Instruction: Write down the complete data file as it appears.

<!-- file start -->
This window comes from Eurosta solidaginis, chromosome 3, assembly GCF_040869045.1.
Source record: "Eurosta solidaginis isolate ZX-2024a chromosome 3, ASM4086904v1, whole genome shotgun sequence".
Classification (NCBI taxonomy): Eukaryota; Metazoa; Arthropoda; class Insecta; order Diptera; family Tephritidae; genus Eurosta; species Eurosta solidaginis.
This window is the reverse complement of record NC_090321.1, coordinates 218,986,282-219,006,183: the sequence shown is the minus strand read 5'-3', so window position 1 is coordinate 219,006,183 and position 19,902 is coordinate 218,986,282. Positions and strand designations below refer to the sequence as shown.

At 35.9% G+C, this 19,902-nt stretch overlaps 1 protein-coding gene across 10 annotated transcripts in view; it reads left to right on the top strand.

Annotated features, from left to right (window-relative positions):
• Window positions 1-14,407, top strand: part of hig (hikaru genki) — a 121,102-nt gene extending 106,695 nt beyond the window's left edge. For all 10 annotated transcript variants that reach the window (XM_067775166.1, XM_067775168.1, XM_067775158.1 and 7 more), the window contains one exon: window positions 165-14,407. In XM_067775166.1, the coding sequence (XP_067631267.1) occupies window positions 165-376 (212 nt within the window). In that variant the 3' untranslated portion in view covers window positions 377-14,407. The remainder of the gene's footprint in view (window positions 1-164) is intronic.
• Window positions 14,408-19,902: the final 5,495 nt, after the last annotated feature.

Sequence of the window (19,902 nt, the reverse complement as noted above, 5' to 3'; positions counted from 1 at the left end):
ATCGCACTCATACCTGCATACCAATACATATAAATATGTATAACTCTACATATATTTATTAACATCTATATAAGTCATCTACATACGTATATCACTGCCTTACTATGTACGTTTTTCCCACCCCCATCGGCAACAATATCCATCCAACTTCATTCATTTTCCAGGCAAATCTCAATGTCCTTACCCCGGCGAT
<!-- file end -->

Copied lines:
This window comes from Eurosta solidaginis, chromosome 3, assembly GCF_040869045.1.
Source record: "Eurosta solidaginis isolate ZX-2024a chromosome 3, ASM4086904v1, whole genome shotgun sequence".
Classification (NCBI taxonomy): Eukaryota; Metazoa; Arthropoda; class Insecta; order Diptera; family Tephritidae; genus Eurosta; species Eurosta solidaginis.
This window is the reverse complement of record NC_090321.1, coordinates 218,986,282-219,006,183: the sequence shown is the minus strand read 5'-3', so window position 1 is coordinate 219,006,183 and position 19,902 is coordinate 218,986,282. Positions and strand designations below refer to the sequence as shown.

At 35.9% G+C, this 19,902-nt stretch overlaps 1 protein-coding gene across 10 annotated transcripts in view; it reads left to right on the top strand.

Annotated features, from left to right (window-relative positions):
• Window positions 1-14,407, top strand: part of hig (hikaru genki) — a 121,102-nt gene extending 106,695 nt beyond the window's left edge. For all 10 annotated transcript variants that reach the window (XM_067775166.1, XM_067775168.1, XM_067775158.1 and 7 more), the window contains one exon: window positions 165-14,407. In XM_067775166.1, the coding sequence (XP_067631267.1) occupies window positions 165-376 (212 nt within the window). In that variant the 3' untranslated portion in view covers window positions 377-14,407. The remainder of the gene's footprint in view (window positions 1-164) is intronic.
• Window positions 14,408-19,902: the final 5,495 nt, after the last annotated feature.

Sequence of the window (19,902 nt, the reverse complement as noted above, 5' to 3'; positions counted from 1 at the left end):
ATCGCACTCATACCTGCATACCAATACATATAAATATGTATAACTCTACATATATTTATTAACATCTATATAAGTCATCTACATACGTATATCACTGCCTTACTATGTACGTTTTTCCCACCCCCATCGGCAACAATATCCATCCAACTTCATTCATTTTCCAGGCAAATCTCAATGTCCTTACCCCGGCGAT